Christians to Deliver More Than 8 Million Gifts to Needy Children This Christmas

Operation Christmas Child Looks to Bring Some Happiness to Suffering Children Across the Globe

Hundreds of volunteers from across the country descended on New York City Friday in an effort to pack more than 5,000 shoe boxes with small Christmas gifts to send to some of the worlds neediest children.

The project, dubbed Operation Christmas Child, is an effort to place more than 8 million gift boxes in children’s hands worldwide this holiday season, organizers said.

“This is an opportunity to tell them that they haven’t been forgotten,” said Randy Riddle, the U.S. director for operations for the project.

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The group, with the help of its parent organization Samaritan’s Purse, has delivered 87 million gift boxes to children in third-world countries since its beginning in the U.S. in 1993.

Gifts are collected at thousands of locations across the U.S. and internationally from Nov. 14-21. The boxes are then collected at distribution points and shipped to local volunteers in more than 100 countries, who distribute them to children.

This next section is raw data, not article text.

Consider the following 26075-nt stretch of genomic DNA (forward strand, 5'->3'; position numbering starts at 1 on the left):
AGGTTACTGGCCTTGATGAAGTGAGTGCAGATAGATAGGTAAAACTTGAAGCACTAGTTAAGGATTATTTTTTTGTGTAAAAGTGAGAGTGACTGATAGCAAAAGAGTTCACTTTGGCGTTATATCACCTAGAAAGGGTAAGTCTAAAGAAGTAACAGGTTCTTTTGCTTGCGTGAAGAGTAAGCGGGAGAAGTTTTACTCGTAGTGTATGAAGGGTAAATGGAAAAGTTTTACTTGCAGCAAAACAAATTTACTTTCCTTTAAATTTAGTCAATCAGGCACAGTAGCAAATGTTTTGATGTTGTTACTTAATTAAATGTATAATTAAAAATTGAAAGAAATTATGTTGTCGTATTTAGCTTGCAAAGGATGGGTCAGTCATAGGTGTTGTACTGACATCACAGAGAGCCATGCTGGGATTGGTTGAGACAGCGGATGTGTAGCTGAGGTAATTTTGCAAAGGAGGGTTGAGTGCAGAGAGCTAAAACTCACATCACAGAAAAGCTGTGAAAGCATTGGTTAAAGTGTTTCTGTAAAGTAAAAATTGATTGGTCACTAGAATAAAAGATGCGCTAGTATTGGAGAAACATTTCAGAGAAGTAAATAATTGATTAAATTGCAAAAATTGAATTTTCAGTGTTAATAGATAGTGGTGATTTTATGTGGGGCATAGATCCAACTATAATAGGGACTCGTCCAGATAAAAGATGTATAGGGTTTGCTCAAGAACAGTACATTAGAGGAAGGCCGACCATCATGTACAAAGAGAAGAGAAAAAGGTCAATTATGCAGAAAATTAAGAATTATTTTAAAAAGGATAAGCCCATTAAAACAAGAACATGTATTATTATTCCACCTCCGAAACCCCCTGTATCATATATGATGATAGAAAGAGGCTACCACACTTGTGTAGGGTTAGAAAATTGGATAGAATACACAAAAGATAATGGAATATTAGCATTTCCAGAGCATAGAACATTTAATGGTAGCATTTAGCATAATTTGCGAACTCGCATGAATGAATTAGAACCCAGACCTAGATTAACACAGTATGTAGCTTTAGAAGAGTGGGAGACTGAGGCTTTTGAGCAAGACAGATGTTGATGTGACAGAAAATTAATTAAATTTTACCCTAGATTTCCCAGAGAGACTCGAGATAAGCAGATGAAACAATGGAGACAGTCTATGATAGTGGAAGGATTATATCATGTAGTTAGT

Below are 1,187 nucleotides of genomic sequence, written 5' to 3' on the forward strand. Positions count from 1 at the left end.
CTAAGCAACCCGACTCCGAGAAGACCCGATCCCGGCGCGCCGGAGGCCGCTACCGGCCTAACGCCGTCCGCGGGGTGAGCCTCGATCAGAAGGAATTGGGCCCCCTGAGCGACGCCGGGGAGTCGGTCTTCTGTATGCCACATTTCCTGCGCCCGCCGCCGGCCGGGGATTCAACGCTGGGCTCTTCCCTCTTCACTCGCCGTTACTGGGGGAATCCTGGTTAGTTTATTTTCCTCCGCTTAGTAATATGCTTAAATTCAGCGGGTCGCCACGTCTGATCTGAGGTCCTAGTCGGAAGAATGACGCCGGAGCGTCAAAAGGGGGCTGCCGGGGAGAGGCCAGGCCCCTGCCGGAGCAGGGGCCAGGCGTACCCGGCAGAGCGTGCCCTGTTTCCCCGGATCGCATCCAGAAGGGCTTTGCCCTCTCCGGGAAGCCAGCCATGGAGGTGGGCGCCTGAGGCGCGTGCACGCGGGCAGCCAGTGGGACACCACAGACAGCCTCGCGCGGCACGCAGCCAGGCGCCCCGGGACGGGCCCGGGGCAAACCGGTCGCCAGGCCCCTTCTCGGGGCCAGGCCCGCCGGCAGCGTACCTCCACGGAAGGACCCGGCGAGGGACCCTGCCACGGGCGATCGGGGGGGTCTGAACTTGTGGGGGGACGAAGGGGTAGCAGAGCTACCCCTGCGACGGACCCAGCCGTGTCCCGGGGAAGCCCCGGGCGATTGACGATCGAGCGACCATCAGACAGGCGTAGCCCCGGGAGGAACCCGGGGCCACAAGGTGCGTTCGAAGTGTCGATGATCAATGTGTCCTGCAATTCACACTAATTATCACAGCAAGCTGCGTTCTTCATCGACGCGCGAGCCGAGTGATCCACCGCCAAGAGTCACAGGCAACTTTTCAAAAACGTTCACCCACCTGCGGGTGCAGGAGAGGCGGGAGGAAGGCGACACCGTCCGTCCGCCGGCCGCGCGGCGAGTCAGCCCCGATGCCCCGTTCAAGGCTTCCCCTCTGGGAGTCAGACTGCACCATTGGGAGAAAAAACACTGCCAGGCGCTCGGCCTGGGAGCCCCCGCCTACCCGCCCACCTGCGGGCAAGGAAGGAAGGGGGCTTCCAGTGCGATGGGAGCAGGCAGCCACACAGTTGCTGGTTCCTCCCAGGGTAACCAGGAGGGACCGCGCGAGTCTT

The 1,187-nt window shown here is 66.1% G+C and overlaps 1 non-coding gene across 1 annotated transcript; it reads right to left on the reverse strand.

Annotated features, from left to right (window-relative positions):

It’s an effort that cuts across all borders and faiths and required tens of thousands of volunteers in the U.S. and abroad.

The boxes, which often go to children who sleep on dirt floors or in orphanages, are packed with the essentials – toothbrushes, soap, wash clothes and other supplies, organizers said. The boxes also contain small age and gender specific gifts, like dolls, sunglasses and candy.

The group selects items based on recommendations from church leaders and other volunteers abroad who assess the needs in their communities, organizers said.

The group also sends boxes to countries stricken with disasters, whether it be Haiti after the recent earthquake or Kosovo after the war in the 1990s.

The boxes are small, but are meant to help children and bring happiness to them during the holidays.

“When they open their box, it’s maybe something they’ve never had before,” said Joey White, one of the project’s organizers.

Many of the boxes also contain letters written by the packers and photos of their families, which is something to help the children receiving the gifts know someone cares, White said.

The individual nature of the packing and personally handing out the gifts is a massive coordinating effort, but something that organizers said has helped the project grow from just a few thousand boxes in 1993 to more than 8 million last year.

“The project’s really growing by word of mouth,” White said.

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